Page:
House ag committee approves bill that would ban state GMO labeling laws

Published 10:10 am Wednesday, July 15, 2015

By Jim Spencer

Minneapolis Star Tribune

WASHINGTON — The House Agriculture Committee pushed a ban on mandatory labeling of genetically modified foods a step closer to law Tuesday.



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With Minnesota Democratic Reps. Collin Peterson and Tim Walz supporting and Rick Nolan opposing, the committee sent to the House floor a bill to prohibit states from forcing food companies to note the presence of genetically modified organisms — GMOs — in their products.

The bill represents a major victory for the food and chemical industries, which fought and failed in court to stop mandatory GMO labeling. Individually and through trade associations, big Minnesota food companies such as Land O’Lakes, Cargill, Hormel and General Mills supported the bill that the agriculture committee approved.

If passed by the House and Senate and signed into law by the president, the bill will do what the courts have refused to do: Stop Vermont from implementing a mandatory GMO labeling law next year. Maine and Connecticut also have passed GMO labeling laws that would be thwarted.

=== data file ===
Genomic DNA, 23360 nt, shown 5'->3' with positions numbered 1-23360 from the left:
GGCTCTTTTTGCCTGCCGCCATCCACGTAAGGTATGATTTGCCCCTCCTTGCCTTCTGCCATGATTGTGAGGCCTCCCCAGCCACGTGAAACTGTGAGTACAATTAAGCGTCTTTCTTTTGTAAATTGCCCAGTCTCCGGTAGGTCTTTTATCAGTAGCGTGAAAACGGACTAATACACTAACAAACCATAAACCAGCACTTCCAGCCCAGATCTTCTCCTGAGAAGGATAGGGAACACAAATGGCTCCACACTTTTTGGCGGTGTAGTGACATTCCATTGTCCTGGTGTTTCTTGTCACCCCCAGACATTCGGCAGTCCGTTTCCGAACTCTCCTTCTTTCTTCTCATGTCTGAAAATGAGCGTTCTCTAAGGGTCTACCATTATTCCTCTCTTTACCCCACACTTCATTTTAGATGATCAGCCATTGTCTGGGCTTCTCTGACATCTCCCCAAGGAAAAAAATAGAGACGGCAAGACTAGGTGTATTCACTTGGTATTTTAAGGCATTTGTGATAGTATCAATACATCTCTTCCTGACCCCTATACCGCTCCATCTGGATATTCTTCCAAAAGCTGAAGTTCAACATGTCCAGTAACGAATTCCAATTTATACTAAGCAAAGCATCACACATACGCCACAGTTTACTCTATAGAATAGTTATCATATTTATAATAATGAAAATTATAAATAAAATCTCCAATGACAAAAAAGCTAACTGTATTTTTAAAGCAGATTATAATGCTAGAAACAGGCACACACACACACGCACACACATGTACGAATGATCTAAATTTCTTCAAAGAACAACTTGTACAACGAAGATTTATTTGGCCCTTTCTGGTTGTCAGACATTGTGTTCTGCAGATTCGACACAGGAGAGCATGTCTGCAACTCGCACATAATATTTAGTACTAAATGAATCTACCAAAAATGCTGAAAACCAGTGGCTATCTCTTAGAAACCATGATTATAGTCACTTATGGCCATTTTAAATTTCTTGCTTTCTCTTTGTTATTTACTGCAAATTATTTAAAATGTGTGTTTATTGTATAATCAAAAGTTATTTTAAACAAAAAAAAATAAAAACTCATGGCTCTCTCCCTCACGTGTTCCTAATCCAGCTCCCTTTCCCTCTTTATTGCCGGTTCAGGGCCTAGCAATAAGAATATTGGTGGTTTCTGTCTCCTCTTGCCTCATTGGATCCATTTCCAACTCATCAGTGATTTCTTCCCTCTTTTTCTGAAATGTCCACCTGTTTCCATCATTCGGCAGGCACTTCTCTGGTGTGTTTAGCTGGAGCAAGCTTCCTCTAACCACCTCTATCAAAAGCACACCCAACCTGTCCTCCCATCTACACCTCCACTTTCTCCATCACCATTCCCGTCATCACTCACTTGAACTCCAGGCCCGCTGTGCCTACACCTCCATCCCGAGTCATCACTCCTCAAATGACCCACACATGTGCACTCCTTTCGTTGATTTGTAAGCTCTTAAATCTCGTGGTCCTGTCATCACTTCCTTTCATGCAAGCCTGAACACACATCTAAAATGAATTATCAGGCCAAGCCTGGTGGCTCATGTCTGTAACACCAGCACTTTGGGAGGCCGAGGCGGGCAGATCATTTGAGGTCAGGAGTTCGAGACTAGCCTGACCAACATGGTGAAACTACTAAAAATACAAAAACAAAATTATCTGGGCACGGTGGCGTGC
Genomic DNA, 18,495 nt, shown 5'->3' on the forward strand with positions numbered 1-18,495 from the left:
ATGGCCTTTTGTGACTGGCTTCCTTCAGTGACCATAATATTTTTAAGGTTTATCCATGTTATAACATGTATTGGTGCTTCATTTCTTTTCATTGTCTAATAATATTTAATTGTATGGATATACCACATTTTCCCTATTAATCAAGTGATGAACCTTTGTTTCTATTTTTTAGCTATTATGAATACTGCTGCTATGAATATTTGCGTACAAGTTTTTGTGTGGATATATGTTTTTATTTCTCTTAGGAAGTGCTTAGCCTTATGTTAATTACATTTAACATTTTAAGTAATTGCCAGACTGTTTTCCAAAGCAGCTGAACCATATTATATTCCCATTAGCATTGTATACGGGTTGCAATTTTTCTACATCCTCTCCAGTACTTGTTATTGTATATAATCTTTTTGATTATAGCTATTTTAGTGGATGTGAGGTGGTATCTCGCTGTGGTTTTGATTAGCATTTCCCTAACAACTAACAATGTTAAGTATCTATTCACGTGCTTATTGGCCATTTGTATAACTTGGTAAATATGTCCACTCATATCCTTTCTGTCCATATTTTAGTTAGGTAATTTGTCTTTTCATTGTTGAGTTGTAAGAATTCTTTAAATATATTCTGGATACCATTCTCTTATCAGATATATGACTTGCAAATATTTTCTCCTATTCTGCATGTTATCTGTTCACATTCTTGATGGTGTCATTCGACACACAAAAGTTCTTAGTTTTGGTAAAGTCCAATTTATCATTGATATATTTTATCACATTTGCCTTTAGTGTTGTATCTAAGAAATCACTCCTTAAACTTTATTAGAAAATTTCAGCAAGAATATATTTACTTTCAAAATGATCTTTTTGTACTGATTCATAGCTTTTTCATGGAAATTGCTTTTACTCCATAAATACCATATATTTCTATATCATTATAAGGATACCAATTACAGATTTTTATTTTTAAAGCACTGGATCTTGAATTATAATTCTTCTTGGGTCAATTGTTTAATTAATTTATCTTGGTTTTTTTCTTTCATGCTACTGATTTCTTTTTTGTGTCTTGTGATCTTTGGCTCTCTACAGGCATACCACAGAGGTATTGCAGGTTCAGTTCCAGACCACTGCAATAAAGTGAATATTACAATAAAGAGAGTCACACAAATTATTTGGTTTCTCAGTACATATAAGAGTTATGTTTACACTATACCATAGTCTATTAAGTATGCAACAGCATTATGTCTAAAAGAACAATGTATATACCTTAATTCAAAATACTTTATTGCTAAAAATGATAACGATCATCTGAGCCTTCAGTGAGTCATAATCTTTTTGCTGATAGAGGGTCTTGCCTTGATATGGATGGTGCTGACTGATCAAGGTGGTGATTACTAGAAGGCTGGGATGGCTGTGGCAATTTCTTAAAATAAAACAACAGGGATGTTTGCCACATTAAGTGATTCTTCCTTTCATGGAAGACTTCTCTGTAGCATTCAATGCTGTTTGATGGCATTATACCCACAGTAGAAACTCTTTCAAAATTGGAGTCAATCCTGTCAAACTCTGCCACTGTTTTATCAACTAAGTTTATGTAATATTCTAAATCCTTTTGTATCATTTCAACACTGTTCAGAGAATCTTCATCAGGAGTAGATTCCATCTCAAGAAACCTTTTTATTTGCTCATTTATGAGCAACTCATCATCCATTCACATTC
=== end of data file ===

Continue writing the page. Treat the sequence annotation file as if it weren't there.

The Republican-run House is expected to easily pass the labeling bill. Prospects in the GOP-run Senate remain uncertain because of differences in how debate is conducted and mushy Democratic support.

Peterson, the ranking minority member of the House Agriculture Committee, helped smooth the way for passage of the bill, saying it was a practical way to keep consumers informed because a state-by-state solution was unmanageable.

If approved, the law would replace individual state food labeling laws with a single, voluntary nationwide labeling program.

The bill, called the Safe and Accurate Food Labeling Act of 2015, would make food producers go through the U.S. Food and Drug Administration before offering their GMO products commercially. But the bill also aims to let food makers tout their products as GMO-free instead of making those who use GMOs reveal their presence. It does so through a program similar to the organic certification program now run by the U.S. Department of Agriculture.

“Consumers increasingly want to know more about where their food comes from and how it is produced,” Peterson told his colleagues before the vote. “I think [the bill] satisfies that demand while also recognizing what we know about the safety of the foods that our farmers produce.”

His position is in line with testimony offered to the committee in March by Land O’Lakes CEO Chris Policinski.